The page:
Well, it’s the first week of November. I don’t know about any of you, but I’m always late to the punch for Halloween, preparing a costume, organizing parties and such. If you love Halloween as much as I do, it’s a tragedy that calls for remedy every September. Well, if you’re looking for a spooky piece of history to read about in the lead-up to next year’s All Hallows Eve, consider reading ‘Witch Hunts: A Graphic History of the Burning Times’.
Title: Witch Hunts: A Graphic History of the Burning Times
Author: Rocky Wood, Lisa Morton
Illustrator: Greg Chapman
Publisher: McFarland, 2012
Pages: 185 pages,
Dimensions: 7.25” x 11.25”
The ‘Burning Times’. Just this phrase sends a shiver up my spine. It’s difficult to believe that, from the 15th to 18th centuries, hundreds of thousands of Europeans, mostly women, were condemned to death for the more-or-less imperceptible crime of witchcraft (exact numbers are disputed). This graphic history is an accessible look at the era, offering anecdotal evidence for a lot of good starting points for further reading.
The book is divided into many short chapters: 1) Before the Trials, 2) The Trials Begin 3) The First Witch Hunter, 4) The Contagion Spreads, 5) Joan of Arc, 6) The Trial of Arras, 7) The Hammer of Witches, 8) Witchcraft and the Reformation, 9) The Trials in Würzburg, 10) King James and the North Berwick Trials, 11) Matthew Hopkins, 12) Witchfinder General, Salem Witch Trials, and 13) The Frenzy Fades.
Perhaps the breadth of this book is its greatest shortcoming; history is a difficult subject to abridge, and even more challenging to illustrate. But the author and illustrator do their best to give us a basic synopsis of everything, as opposed to an in-depth look at any one time or place.
The backdrop of this period was one where political and economic opponents would use the fledgling structures of ‘law and order’ and the ignorance of a population as the stage for their power plays. The book opens with a compelling example, pre-trials: the burning of the Knights Templar in 1314. King Philip the IV of France owed this wealthy organization a great deal of money, but had successfully condemned them to the stake with charges nearly impossible to prove: idolatry, heresy, and sorcery. In Jews, Muslims, pagans, and even uncooperative Christians, men of courts and men with connections found infinite ways to scapegoat these “others” in dark and difficult times.
In Medieval Europe, the most common “others” were women. Women served a number of roles that were unknown to most men: the midwife, prostitute, and herbalist were all relatively common vocations. Healing was a craft that was passed down from women in families and communities for generations, and served a community need. As time passed and private land ownership overtook The Commons, a woman who was widowed would inherit her husband’s lands, doing with them what she wished. Even in these very limited realms, women were granted a certain amount of power and reverence in society.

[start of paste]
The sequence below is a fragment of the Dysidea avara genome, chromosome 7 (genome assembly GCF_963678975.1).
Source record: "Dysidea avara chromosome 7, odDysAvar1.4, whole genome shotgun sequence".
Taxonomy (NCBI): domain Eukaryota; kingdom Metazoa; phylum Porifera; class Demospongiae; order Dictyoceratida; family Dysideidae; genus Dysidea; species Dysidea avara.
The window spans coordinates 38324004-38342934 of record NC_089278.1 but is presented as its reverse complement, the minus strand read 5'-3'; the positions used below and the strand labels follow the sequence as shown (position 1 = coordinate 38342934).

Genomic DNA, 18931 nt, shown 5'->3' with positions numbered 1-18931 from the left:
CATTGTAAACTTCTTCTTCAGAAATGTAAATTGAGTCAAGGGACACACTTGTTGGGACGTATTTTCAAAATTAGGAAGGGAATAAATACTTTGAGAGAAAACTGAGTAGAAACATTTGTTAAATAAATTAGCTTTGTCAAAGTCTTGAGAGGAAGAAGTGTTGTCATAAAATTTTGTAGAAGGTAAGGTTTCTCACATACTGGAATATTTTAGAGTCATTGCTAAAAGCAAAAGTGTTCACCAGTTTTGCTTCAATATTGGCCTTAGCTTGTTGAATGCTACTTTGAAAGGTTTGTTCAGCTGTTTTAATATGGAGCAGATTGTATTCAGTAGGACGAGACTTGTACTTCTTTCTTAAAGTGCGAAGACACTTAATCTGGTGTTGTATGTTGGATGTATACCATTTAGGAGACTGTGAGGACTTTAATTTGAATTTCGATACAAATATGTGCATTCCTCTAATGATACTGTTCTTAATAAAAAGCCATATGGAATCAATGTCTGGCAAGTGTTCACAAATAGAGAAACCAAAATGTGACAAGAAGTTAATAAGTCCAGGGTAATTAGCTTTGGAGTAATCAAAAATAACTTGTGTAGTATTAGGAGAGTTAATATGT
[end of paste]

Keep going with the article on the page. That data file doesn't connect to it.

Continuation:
As men took various stations within Church and state, many found ways to usurp the authority of women in these traditional roles through what became known as the Witch Hunts, or Burning Times. Women were blamed for premature deaths, plagues, and failed crops. They played on locals’ greatest fears, which were were impossible to disprove. In turn, midwives and herbalists would be replaced by male doctors or “barbers”, landholding widows could be removed, their land parceled between Church and state. It became a veritable gold rush of opportunity, in a time when misogyny allowed such distrust and outright contempt for women of a community.
But ignorance can take on a life of its own, in time. As the book explains, the Catholic Church outright denied the existence of witchcraft for some time. This required Witch Hunters to make their accusations and arguments on grounds of heresy, or demon worship. Still, belief in witchcraft spread until the Church and its adherents took a more committed position. This was manifested in the works of Heinrich Kramer, a witch hunter and the author of Malleus Malificarum, or “The Witch’s Hammer”.
As mentioned, the book has its shortcomings. The illustrations are very busy, and look more like sketches opposed to final proofs. The writing lacks a feeling of wholeness, as if these various chapters of history have all been thrown together without additional analysis, which isn’t altogether wrong, but isn’t particularly to my liking. Rather, what I see is a missed opportunity to connect all of these cases together to answer questions about the changing relationships of religious, political, and economic forces in Medieval Europe. The transition from The Commons to private property; organic or pagan communalism to communities with the Church as the uncompromising epicenter of public life; and the role of women as healers and community leaders to second-class citizens under a rigid patriarchal order. Those looking for this kind of analysis would greatly benefit from works like Caliban and the Witch, and the 1990s documentary, The Burning Times. Both are available online for free.
Ultimately, I place most of the blame for the book’s drawbacks on a curse of bad, uninspired editing. Graphic histories like these require an editor and publisher who are passionate about both the design and content of such a product, and yet I’m given the perception that this book was released by McFarland little of either. Despite this, “Witch Hunts” remains an intriguing and chilling read.